|Title||Effect of energy source in calf milk replacer on performance, digestibility, and gut permeability in rearing calves|
|Author(s)||Amado, L.; Berends, H.; Leal, L.N.; Wilms, J.; Laar, H. Van; Gerrits, W.J.J.; Martín-Tereso, J.|
|Source||Journal of Dairy Science 102 (2019)5. - ISSN 0022-0302 - p. 3994 - 4001.|
|Publication type||Refereed Article in a scientific journal|
|Keyword(s)||calf milk replacer - fat - gut permeability - lactose|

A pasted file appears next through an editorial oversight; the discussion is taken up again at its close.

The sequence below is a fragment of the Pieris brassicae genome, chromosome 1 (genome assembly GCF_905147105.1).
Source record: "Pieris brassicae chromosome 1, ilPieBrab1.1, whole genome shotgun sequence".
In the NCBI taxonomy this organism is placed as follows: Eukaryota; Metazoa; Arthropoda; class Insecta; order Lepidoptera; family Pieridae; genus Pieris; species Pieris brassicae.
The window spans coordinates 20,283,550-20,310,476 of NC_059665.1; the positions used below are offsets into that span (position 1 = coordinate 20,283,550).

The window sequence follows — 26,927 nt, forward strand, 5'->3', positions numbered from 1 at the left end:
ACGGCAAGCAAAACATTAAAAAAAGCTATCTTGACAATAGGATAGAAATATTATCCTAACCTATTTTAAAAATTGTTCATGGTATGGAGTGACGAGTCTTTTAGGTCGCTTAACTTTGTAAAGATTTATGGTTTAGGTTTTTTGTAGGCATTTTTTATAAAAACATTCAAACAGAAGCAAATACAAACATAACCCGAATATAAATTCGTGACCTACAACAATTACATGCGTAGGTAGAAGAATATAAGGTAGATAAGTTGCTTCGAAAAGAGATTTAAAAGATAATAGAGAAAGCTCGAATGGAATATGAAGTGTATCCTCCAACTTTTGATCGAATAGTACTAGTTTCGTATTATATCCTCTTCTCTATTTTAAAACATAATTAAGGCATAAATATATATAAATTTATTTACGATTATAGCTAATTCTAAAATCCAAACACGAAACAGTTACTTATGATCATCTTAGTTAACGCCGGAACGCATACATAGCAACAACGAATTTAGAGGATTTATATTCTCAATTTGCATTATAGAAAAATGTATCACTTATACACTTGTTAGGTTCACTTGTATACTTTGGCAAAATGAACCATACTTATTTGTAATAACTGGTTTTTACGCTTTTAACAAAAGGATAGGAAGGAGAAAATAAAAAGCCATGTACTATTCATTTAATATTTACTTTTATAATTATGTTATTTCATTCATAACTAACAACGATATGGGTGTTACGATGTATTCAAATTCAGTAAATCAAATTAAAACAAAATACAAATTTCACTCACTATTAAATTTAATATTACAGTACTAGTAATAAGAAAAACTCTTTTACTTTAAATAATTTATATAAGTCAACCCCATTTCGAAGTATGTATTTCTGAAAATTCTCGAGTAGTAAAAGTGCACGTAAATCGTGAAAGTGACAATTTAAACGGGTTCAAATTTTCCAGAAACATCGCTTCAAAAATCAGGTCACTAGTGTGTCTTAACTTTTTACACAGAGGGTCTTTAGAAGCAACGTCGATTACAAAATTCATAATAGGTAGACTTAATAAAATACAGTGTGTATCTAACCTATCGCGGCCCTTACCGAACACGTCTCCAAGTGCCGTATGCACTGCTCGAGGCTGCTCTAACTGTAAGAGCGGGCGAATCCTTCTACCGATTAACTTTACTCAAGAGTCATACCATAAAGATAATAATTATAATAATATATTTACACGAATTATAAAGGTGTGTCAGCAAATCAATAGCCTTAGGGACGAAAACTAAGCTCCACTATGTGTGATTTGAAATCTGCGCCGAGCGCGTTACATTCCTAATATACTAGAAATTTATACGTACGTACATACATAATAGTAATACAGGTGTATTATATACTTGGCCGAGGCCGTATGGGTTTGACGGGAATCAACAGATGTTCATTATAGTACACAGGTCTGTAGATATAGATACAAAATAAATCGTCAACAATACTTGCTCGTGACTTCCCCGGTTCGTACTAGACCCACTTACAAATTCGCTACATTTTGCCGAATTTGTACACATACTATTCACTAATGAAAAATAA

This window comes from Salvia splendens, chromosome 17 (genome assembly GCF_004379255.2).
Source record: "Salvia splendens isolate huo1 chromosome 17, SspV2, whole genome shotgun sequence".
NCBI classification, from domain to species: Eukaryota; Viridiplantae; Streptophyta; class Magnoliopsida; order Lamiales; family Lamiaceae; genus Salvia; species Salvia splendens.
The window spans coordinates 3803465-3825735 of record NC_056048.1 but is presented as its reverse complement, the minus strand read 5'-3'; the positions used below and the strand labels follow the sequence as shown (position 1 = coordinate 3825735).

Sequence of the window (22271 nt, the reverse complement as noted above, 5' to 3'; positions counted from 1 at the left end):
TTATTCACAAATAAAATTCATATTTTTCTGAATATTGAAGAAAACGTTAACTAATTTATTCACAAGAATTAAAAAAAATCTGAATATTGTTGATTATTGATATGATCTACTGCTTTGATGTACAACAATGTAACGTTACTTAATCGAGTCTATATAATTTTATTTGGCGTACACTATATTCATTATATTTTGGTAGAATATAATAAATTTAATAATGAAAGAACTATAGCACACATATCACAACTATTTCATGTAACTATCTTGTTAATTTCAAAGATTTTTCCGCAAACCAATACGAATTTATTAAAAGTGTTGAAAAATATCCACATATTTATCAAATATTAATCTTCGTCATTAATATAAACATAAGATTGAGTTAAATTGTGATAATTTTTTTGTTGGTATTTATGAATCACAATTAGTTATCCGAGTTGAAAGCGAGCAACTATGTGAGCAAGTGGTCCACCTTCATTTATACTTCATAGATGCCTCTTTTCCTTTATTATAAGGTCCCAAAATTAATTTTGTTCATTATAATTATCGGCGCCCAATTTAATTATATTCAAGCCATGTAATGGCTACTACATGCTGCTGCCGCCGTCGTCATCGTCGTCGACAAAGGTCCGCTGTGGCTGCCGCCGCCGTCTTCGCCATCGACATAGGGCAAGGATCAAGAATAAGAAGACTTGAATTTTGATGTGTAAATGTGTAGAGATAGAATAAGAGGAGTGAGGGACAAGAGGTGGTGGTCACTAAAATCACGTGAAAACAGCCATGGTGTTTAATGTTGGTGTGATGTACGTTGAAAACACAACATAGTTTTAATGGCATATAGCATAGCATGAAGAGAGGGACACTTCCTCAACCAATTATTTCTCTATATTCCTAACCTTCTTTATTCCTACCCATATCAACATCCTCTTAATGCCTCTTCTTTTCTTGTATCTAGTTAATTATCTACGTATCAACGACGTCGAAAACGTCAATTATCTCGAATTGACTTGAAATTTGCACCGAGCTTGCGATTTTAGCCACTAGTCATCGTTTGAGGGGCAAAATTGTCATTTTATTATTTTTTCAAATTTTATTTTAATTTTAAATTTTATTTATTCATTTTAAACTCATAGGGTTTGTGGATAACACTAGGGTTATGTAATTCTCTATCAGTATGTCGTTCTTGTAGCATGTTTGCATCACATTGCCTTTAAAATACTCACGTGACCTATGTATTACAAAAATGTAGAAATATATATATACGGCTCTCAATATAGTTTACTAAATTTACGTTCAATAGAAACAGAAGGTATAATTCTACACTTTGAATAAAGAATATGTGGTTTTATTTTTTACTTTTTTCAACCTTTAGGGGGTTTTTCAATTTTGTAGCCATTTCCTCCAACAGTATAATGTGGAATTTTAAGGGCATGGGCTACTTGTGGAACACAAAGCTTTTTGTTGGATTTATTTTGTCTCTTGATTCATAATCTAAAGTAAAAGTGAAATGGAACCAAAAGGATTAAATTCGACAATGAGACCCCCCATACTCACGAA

Current calf milk replacer (CMR) compositions significantly differ from whole milk in their levels of energy, protein, and minerals. Energy source is one of the major differences, as CMR contains high levels of lactose, whereas whole milk contains higher levels of fat. The aim of this study was to determine the effect of partially exchanging lactose for fat on performance, digestibility, and gut permeability in calves fed twice daily on a high feeding plane. Lactose and fat were exchanged in the CMR formulation on a weight–weight basis. The CMR were isonitrogenous but not isoenergetic. A total of 60 male Holstein-Friesian calves were assigned to 1 of 30 blocks based on serum IgG, body weight, and date of collection after birth. Within each block, calves were randomly assigned to 1 of 2 treatments: high fat and high lactose. The CMR was provided twice daily until 49 d of age, followed by a gradual weaning period of 14 d. Starter, straw, and water were available ad libitum throughout the complete study. Exchanging lactose for fat did not affect growth; intakes of starter, straw, water, crude protein, or total energy; or apparent total-tract digestibility of nutrients. Gastrointestinal permeability was assessed by measuring the recovery of lactulose and Cr in 24-h urine and the Cr concentration and lactulose:D-mannitol ratio in serum following an oral pulse dose. Urinary recoveries of Cr and lactulose were generally low in both treatments but were higher in calves fed the high-fat CMR. Accordingly, the serum lactulose:D-mannitol ratio and serum Cr concentrations were higher in calves fed the high-fat CMR. In wk 1 and during the weaning transition, calves fed the high-fat CMR had significantly fewer abnormal fecal scores. In conclusion, exchanging lactose for fat in the CMR did not affect growth performance, total feed intake, or nutrient digestibility. The high-fat CMR was associated with an increase in permeability markers but positively influenced fecal scores in calves.